Guest Essay: Lived Experience as a Muslim in the United States

  By Syed Mahmud, RN
  Thursday, April 28, 2022 6:30 PM
 

The following is a guest essay from student diversity officer and soon to be SON alum, Syed Mahmud, who is completing the ​​Family Psychiatric Mental Health Nurse Practitioner Program this May. Originally from Bangladesh, Syed arrived to the School of Nursing from Ohio, and has made Rochester his home with his family. After graduation he hopes to practice as a Psych NP.

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Asssalamualaikum (Peace be upon you).

The only time I feel isolated as a Muslim in the States is during Ramadan and Eid (biggest celebration of Muslims). This is because to feel the flavor of those celebrations, one needs a Muslim community and environment.

I am writing this at the beginning of Ramadan Eve. For those who are not familiar with Ramadan, this is a month-long fasting program for Muslims. This is the first evening of Ramadan, when we are supposed to check if the moon of the lunar month or Ramadan is there in the sky. However, when the weather is cloudy and cold this is very difficult. Fortunately, we have technology that can identify if other parts of the world such as Saudi Arabia, home to Mecca, have sighted the moon. This is important because it starts the month of Ramadan, otherwise it would begin the following day.

I remember that as soon as the moon was sighted the national TV of Bangladesh broadcasted the song of Ramadan. This is an excitement that my son will never know. Instead, he is laughing at his computer watching something funny (I don’t blame him).

As Muslims, we are supposed to pray five times a day and he prays with me most of the time. But he does not hear the adhanthe Islamic call to prayer before each prayer announced from all mosques, as it is not allowed here.

I am from Dhaka, the city of mosque, where you wake up with the acoustic recitation of adhan every day. At the time of prayer there are so many adhans floating in the air from each angle that it is difficult to deny that call.

However, I am glad that we have at least one mosque in every city where we can go and pray. Also, I can proudly declare that I have never faced any difficulties to perform my prayer from my job or school. In my last job, at a nursing home, my manager ordered a special respirator instead of N95 as I have a beard for religious reasons. I feel this action demonstrates the beauty and modesty of this country.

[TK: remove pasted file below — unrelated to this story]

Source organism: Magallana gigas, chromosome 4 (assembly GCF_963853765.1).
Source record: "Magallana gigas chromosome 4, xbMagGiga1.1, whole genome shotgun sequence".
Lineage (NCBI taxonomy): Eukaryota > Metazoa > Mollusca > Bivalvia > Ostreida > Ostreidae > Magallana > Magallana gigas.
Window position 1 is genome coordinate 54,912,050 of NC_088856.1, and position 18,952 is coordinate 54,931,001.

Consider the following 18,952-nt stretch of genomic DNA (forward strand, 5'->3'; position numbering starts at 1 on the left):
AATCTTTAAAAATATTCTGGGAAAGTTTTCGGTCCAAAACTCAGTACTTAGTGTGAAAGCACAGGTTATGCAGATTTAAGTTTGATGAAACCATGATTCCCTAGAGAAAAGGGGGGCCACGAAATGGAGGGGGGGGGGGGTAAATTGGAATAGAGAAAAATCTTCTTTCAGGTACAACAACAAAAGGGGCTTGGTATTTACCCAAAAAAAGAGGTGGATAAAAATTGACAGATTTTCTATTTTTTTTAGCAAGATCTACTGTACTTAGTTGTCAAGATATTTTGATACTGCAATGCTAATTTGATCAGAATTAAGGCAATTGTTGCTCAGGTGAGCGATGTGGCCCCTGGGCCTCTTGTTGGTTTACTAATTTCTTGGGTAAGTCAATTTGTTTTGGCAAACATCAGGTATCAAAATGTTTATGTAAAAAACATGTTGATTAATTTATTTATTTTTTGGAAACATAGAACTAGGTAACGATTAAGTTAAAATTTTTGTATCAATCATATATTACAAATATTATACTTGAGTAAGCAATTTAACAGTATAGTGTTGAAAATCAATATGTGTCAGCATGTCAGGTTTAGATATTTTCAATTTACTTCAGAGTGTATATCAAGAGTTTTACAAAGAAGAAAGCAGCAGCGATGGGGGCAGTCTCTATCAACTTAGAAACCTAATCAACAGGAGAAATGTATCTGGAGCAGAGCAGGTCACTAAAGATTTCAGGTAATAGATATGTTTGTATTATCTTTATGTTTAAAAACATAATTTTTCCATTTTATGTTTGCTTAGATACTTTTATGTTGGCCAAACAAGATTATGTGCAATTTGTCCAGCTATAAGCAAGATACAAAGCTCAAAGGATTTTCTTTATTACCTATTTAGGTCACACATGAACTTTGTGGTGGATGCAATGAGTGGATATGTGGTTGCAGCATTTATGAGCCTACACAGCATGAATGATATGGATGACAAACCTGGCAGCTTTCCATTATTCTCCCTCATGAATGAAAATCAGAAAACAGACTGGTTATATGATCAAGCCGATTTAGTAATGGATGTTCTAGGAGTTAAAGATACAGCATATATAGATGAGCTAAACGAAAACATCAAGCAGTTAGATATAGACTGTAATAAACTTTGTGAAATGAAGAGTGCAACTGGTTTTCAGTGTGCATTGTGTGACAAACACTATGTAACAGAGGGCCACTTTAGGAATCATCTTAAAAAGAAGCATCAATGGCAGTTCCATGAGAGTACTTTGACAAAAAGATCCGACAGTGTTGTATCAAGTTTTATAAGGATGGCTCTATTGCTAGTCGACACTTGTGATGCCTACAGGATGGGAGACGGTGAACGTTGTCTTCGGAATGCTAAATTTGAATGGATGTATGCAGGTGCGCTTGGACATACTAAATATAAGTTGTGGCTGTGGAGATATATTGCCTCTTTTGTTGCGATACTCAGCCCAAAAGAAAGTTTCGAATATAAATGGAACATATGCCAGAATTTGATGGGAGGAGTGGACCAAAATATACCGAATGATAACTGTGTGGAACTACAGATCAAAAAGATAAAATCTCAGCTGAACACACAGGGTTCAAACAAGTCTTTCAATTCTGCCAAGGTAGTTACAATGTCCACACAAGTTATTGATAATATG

Muslims have two big festivals in a given year called Eid.

The first one, Eid-Ul-Fitr, is celebrated at the end of Ramadan. After a long fasting month, it is a great source of joy. There are feasts hosted in Muslim homes throughout the day; unfortunately, this is not a public holiday, like Christmas. I think this is important because we need community to celebrate Eid-Ul-Fitr. While Muslims have options to take off on this day from school and work, from a broader perspective community consists of Muslim and non-Muslim people, many of whom are our classmates, colleagues, friends, or neighbors. During Christmas we all celebrate, regardless of our religion. However, during Eids we can hardly do that because our community is busy since schools and offices are open. We cannot invite our non-Muslim friends even if we want to.

The same thing happens in our other Eid, Eid-Ul-Adha. I believe at least one day of a year for each religion should be considered a public holiday so that these diverse celebrations can be practiced appropriately.

I believe we can practice our religion personally and that it is independent of where we are. I feel we have enough facilities to practice Islam here. It depends on the person. There are options of Halal food at many places. My wife practices hijab and she works in the community; nobody bothers her, and some even appreciate her. Although a religious atmosphere helps, the peace in Allah can be felt at any place on earth. 

Syed Mahmud, RN
Student Diversity Officer
Student, Family Psychiatric Mental Health Nurse Practitioner Program